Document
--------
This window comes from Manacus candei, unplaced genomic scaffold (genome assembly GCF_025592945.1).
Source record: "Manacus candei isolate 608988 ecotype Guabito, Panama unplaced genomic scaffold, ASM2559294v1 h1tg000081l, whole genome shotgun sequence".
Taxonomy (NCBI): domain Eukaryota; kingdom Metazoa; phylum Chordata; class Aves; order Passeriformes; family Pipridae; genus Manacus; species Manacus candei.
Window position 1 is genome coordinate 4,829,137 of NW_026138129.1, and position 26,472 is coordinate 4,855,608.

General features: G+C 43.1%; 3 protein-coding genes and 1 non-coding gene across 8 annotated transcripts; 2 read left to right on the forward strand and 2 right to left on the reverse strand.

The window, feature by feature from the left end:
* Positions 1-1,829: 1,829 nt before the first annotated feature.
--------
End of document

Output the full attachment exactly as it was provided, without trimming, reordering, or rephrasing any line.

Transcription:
This window comes from Manacus candei, unplaced genomic scaffold (genome assembly GCF_025592945.1).
Source record: "Manacus candei isolate 608988 ecotype Guabito, Panama unplaced genomic scaffold, ASM2559294v1 h1tg000081l, whole genome shotgun sequence".
Taxonomy (NCBI): domain Eukaryota; kingdom Metazoa; phylum Chordata; class Aves; order Passeriformes; family Pipridae; genus Manacus; species Manacus candei.
Window position 1 is genome coordinate 4,829,137 of NW_026138129.1, and position 26,472 is coordinate 4,855,608.

General features: G+C 43.1%; 3 protein-coding genes and 1 non-coding gene across 8 annotated transcripts; 2 read left to right on the forward strand and 2 right to left on the reverse strand.

The window, feature by feature from the left end:
* Positions 1-1,829: 1,829 nt before the first annotated feature.